Health Minister praises staff of Engadine aged centre for identifying coronavirus case

Brad Hazzard at a media conference on Saturday.
Brad Hazzard at a media conference on Saturday.

A resident of an Engadine aged care centre is among confirmed new cases of coronavirus.

This was revealed as the state government closed Bondi Beach because beach-goers ignored social distancing requests.

NSW Health Minister Brad Hazzard did not name the Engadine aged care facility, but praised staff for their proactive approach, which identified the case.

"NSW Health staff assured me the staff there have worked extremely well with NSW Health, and they absolutely pre-empted some of the new requirements that are now in place, such as the restrictions on visitors," he said.

"They were actually testing their residents proactively. That was how this resident was identified.

"So I want to thank that aged care facility and say to other aged care facilities, 'We would like you to do what this facility has done and others that are doing'."

The number of COVID-19 cases increased to 436 by 8pm on Friday.

Mr Hazzard said the increase of 83 in the 24-hour period compared with 75 the previous day. "Prior to that the daily increase was in the 40s and 30s, so [the rate] is increasing," he said.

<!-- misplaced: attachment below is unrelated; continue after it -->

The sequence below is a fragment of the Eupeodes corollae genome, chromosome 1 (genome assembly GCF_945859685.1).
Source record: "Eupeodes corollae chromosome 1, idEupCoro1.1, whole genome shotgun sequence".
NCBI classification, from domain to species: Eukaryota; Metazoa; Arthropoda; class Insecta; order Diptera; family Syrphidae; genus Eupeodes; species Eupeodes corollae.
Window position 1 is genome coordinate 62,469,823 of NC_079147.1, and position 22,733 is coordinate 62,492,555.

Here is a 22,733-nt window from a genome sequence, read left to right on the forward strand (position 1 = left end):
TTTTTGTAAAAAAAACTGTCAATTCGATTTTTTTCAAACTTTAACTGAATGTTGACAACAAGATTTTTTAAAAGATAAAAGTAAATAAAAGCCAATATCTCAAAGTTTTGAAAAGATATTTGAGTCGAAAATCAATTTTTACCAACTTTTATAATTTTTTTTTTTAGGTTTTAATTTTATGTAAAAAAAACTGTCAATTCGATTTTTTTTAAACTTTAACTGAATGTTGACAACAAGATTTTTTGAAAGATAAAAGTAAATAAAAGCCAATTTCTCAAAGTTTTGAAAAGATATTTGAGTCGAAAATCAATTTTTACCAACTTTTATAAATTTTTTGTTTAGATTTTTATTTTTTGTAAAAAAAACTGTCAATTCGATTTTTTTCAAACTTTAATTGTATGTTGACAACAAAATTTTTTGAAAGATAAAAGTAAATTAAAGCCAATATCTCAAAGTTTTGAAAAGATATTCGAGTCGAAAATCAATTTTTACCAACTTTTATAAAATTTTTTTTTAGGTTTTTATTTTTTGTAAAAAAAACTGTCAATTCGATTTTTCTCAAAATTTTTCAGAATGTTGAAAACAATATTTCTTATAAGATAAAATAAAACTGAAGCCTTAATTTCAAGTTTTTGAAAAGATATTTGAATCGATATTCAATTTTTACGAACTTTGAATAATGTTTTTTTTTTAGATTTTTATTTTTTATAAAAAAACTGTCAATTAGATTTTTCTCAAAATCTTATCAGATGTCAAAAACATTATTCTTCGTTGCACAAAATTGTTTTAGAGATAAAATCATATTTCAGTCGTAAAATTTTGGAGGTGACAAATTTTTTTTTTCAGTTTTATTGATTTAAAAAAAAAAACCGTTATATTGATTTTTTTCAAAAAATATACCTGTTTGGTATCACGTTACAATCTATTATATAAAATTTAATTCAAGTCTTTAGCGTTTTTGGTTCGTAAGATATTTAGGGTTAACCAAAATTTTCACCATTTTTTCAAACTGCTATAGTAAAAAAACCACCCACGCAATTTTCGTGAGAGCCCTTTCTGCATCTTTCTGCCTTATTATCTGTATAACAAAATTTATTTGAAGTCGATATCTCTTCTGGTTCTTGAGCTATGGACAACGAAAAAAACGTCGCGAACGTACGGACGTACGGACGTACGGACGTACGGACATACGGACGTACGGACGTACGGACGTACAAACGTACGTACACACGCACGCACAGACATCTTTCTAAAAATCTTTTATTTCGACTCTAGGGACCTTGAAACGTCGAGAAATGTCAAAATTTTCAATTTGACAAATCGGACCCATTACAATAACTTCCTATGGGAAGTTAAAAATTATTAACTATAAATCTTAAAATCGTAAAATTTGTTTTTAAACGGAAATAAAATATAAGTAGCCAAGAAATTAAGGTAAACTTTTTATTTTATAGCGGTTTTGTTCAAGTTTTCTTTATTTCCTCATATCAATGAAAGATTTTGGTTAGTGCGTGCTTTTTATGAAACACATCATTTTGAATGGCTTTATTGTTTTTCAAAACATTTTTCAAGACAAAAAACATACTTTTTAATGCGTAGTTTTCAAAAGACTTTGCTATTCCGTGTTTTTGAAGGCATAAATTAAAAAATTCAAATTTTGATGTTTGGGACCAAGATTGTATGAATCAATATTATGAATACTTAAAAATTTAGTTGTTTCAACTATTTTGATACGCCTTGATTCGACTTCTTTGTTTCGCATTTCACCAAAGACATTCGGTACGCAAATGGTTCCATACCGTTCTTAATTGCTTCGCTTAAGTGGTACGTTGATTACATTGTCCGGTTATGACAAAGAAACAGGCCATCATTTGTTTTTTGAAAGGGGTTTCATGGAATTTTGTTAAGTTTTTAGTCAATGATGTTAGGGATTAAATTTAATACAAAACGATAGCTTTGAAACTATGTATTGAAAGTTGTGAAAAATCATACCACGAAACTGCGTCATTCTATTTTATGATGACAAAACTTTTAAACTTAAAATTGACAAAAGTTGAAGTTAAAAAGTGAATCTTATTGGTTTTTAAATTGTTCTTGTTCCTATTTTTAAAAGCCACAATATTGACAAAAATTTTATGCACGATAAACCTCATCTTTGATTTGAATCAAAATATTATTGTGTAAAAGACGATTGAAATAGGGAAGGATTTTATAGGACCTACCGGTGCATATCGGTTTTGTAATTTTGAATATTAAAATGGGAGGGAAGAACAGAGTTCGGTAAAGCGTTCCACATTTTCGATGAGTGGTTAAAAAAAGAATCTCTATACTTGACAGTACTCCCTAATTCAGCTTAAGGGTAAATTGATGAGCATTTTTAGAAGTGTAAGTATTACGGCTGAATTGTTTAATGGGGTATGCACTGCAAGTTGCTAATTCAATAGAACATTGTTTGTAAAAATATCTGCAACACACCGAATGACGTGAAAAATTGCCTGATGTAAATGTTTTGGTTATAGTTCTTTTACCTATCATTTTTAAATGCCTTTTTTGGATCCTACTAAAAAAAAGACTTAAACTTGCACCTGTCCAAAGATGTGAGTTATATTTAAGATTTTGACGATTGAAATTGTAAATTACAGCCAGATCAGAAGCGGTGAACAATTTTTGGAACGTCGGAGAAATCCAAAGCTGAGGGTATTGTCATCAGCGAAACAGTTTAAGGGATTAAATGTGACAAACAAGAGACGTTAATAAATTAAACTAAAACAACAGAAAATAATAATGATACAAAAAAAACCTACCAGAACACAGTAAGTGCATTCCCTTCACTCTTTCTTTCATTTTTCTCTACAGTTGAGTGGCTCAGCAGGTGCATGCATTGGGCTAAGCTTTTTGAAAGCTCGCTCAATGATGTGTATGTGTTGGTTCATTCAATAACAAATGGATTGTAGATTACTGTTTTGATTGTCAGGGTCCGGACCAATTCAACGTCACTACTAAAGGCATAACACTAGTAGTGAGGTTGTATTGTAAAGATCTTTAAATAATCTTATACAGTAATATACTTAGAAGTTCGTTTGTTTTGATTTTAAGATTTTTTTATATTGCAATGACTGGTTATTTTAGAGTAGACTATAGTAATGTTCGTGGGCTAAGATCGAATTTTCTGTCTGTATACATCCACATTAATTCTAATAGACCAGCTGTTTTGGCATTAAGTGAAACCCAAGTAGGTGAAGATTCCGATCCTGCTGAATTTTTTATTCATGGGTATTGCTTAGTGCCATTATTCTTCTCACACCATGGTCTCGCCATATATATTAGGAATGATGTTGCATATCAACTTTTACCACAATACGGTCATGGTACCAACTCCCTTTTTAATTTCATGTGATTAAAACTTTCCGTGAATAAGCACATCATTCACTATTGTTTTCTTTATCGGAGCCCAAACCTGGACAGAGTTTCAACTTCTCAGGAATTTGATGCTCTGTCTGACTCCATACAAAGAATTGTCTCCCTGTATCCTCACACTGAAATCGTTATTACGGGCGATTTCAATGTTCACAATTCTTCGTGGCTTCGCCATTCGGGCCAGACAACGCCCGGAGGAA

Mr Hazzard said, thanks to the efforts of the federal and state governments and health authorities, Australia was not seeing the case numbers recorded in some other countries.

"But the problem is just over the horizon, given the numbers we are now seeing, particularly here in NSW where they are showing a substantial increase," he said.

Mr Hazzard said the majority of cases diagnosed in NSW were either acquired overseas or were in contact with a known case.

"Seventy-four cases have been locally acquired without an identified source of infection. Investigations to establish any links between cases in order to prevent further spread are ongoing."

Mr Hazzard said Bondi Beach was closed because there had been "no real heeding" of the message of social distancing.

"I have spoken to quite a lot of young people, who say '[coronavirus] is not going to hurt me'. Well, it can hurt you and your family and your friends. Take it seriously, take a look at what's happened overseas."

Mr Hazzard said it was a serious health issue across all ages.

Last night, Mr Hazzard signed a public health order to restrict access to Lord Howe Island to stop the transmission of COVID-19 to the community.

He also signed an order that all indoor gatherings provide four square metres for each person present, following Prime Minister Scott Morrison's announcement earlier in the day.

"The four square metre [restriction] will affect every club, pub, restaurant or indoor facility," he said.

"It is made on the basis of medical advice by our most senior health officers across Australia."

Mr Hazzard appealed to proprietors to comply.

"No one wants to see enforcement, what we want to see is compliance," he said.

"Just do it to save your patrons, the people who come to eat in your restaurants, clubs and pubs."